Nine months ago we discovered The Minimalists and fell headfirst into intentional living. The philosophy appealed to our habit of binge cleaning our apartment every few weeks. Clutter stresses us out, especially when it takes over our tiny apartment. We knew decluttering would help us confront our weak spots (like the black hole that is our closet), as well as get rid of useless junk that doesn’t bring value to our life. What we didn’t expect was the impact minimalism would have in another area: our finances.
We consider ourselves frugal minimalists. Our buying habits have shifted from wasteful over-consumption to deliberate, cost-effective choices. We take price, quality, and value into account for all our purchases. Everything from grocery shopping, to eating out, to everyday spending centers around one question: Will this purchase add value to our life?
Frugality has made us confront our bad spending habits so we can pursue our financial goals. We paid off our debts, reduced our spending, and re-evaluated our lifestyle choices. We now focus on long-term goals over short-term satisfaction.
Frugality has made our life meaningful by improving our relationship with money. Minimalism inspired us to reduce our consumption and spend our money deliberately. For us, their relationship to our lifestyle is intertwined.
We’ve noticed a tension between minimalism and frugality. There’s this belief that minimalism and frugality are incompatible. We disagree. Though they use different methods, minimalism and frugality have the same end goal: living intentionally.
To understand the similarities, it’s important to acknowledge misconceptions about both philosophies. Minimalism and frugality are buzzwords that get thrown around, but their definition gets skewed in the process. There are nuances to each movement that don’t get as much attention.
Minimalism: Being Intentional With Your Lifestyle
Minimalism is not all stoicism and deprivation, but it’s easy to see where the perception comes from. The philosophy has its roots in letting go of physical attachments to live a more meaningful life. Minimalism values experience and fulfillment rather than social status and monetary success. The idea is to bring things into your life that add value and get rid of the things that do not.
This does not mean that every minimalist throws away all their possessions and lives like a monk. For the people in the back – minimalism does not mean getting rid of all your things. The decluttering message sticks out because it’s an approachable first step. But the work isn’t finished once the basement is cleaned out. The most rewarding aspect of minimalism is deciding what truly matters. Getting rid of the clutter just gets rid of the distractions. It forces you to confront hard truths about what is important and what is a priority.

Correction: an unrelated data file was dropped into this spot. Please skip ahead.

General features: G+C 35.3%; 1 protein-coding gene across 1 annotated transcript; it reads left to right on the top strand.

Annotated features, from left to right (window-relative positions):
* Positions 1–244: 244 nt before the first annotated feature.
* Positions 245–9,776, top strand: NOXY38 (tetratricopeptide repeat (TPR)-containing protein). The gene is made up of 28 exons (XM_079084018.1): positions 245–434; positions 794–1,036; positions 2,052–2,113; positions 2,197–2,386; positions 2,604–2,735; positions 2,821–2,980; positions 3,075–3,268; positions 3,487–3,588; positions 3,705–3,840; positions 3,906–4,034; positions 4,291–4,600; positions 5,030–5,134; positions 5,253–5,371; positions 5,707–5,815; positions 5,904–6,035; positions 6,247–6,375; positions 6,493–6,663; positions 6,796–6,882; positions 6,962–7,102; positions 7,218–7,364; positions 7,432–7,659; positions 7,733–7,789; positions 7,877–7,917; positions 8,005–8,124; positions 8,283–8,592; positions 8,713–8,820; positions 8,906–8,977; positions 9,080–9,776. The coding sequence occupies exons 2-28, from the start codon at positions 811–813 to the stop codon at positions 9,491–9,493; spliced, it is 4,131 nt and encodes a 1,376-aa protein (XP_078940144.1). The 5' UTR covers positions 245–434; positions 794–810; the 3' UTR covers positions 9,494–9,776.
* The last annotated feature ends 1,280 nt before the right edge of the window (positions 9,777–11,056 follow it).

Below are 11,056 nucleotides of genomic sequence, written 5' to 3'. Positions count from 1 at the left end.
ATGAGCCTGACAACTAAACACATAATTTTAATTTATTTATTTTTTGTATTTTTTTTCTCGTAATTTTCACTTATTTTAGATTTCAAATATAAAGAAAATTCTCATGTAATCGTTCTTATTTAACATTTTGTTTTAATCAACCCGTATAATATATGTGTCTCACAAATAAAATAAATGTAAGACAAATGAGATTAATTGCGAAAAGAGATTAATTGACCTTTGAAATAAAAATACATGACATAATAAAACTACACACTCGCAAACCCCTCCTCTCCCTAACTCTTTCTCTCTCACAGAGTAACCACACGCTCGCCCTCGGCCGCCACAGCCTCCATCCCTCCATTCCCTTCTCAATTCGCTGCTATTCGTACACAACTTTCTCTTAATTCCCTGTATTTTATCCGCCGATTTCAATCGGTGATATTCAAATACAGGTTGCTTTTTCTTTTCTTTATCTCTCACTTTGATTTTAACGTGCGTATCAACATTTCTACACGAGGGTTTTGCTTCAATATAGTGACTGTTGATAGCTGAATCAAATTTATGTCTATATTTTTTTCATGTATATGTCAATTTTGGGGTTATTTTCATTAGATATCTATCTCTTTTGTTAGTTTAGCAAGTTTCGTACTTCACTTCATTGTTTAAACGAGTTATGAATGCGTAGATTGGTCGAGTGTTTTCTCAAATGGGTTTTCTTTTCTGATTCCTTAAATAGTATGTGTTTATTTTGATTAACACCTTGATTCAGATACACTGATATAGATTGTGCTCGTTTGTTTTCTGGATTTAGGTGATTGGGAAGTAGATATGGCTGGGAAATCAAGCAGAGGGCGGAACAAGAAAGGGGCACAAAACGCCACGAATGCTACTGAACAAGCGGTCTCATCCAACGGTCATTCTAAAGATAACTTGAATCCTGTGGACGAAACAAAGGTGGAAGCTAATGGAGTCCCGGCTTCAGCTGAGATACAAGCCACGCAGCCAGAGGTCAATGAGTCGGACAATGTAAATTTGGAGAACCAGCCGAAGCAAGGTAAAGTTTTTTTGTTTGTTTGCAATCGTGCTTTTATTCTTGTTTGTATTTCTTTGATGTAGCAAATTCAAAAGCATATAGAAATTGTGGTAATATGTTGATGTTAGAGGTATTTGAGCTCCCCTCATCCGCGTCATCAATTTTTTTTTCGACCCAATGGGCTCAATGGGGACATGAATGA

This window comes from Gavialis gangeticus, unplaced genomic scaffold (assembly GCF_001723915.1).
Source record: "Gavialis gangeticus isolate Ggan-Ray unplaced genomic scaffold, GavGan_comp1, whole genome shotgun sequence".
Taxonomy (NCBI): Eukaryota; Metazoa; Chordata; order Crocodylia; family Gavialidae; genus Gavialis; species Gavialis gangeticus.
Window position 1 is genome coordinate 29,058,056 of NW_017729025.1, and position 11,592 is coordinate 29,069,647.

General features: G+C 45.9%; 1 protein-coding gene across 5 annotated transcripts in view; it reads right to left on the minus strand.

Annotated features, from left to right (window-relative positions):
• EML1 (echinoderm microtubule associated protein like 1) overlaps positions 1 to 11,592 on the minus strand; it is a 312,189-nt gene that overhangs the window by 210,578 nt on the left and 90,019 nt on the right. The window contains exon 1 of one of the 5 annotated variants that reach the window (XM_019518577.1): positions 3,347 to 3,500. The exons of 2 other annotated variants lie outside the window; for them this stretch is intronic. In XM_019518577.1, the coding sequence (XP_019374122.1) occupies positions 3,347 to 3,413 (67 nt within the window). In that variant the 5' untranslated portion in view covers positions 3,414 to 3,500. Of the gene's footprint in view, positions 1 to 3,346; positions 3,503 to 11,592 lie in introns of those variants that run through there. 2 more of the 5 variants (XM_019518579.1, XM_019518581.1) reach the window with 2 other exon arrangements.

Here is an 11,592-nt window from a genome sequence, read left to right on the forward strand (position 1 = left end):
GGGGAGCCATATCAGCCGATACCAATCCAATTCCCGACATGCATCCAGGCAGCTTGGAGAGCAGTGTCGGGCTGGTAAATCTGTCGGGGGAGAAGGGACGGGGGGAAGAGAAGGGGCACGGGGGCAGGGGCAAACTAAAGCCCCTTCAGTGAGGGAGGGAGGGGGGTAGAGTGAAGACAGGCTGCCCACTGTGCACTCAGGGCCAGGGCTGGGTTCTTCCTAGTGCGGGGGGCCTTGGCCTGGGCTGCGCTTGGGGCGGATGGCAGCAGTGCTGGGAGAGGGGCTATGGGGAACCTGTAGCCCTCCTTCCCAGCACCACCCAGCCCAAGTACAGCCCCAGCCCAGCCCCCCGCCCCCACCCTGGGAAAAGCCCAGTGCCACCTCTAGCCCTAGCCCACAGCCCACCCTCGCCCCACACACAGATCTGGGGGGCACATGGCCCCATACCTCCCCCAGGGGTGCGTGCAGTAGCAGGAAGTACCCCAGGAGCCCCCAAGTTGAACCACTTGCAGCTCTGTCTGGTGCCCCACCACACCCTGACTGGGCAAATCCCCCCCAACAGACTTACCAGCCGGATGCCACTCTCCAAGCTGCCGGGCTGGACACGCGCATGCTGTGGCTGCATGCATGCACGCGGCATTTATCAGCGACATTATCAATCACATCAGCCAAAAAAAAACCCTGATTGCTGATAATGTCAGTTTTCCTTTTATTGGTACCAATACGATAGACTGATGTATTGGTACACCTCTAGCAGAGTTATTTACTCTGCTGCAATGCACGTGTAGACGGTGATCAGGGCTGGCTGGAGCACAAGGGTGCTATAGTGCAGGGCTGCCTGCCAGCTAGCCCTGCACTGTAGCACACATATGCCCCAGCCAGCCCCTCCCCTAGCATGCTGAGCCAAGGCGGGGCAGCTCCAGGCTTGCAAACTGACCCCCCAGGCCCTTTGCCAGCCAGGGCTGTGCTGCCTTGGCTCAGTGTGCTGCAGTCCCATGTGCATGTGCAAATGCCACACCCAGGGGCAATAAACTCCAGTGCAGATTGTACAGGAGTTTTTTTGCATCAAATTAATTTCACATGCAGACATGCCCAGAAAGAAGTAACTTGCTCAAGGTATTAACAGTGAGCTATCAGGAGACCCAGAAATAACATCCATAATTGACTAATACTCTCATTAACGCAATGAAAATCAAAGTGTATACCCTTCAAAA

It’s true that minimalism looks different for many people. Some minimalists travel the world and live out of their backpack. Others live in a 300 sq-ft studio with a few bare necessities. Some even live in suburban neighborhoods with the typical luxuries of a middle-class lifestyle. None of these scenarios is the “right way” to be a minimalist. Each person has identified their priorities: travel, sustainability, family. No one can define minimalism as it relates to your life. As long as your lifestyle truly gives you meaning, you are a full-fledged minimalist.
Frugality: Being Intentional With Your Money
Frugality is also not all stoicism and deprivation, but it’s easy to see where the perception comes from. The average person sees someone foregoing hair salons, takeout meals, and brand new clothes, and they think it’s crazy. When they find out this individual also saves 50% or more of their income, they find it unbelievable!
Frugality is bigger than generic brands and thrift store finds. Frugality is about spending money on the things that matter and not spending money on the things that do not. It’s about allocating your resources in a way that reflects your values.
A frugal person may value having a top-of-the-line computer. They will research and shop around until they find the best deal for their money. Yet the same frugal person may not value a $30,000 brand new car and is perfectly happy with their 10 year-old sedan that works just fine. The key is knowing what is a priority and what is just superfluous.
Frugal isn’t buying cheap for cheap’s sake – it’s using money wisely to support your lifestyle.
Two Extremes, Same Values
So we broke down the tenants of each movement. Are there some commonalities between minimalism and frugality? Is there an overarching theme here? Are we being a little too obvious? 😉
We happen to see major intersections between minimalism and frugality. Both encourage living according to your values, taking responsibility for your decisions, and living deliberately. Both tend to result in spending less money, which allows the freedom to pursue whatever goals and dreams you want. Minimalism and frugality are tools for leading a fulfilling life. We see no reason why the two can’t go hand-in-hand.
As with any movement, the extreme followers do not define the community as a whole. Extreme frugality and ultra-minimalism are outliers in a vast spectrum of lifestyle choices. If you can save 80% of your income, go for it! If you want to own only 20 possessions, we won’t stop you! But you can adjust each philosophy to your situation. Decluttering and tracking spending are important tools from which anyone can benefit. Avoiding lifestyle inflation allows you to live within your means without accumulating useless junk. There’s no all-or-nothing prescription to follow. Take the bits and pieces that inspire you and improve your lifestyle, no matter how big or small the change.
Minimalism and frugality both offer important lessons. Everyone should feel welcome to adopt them how they see fit.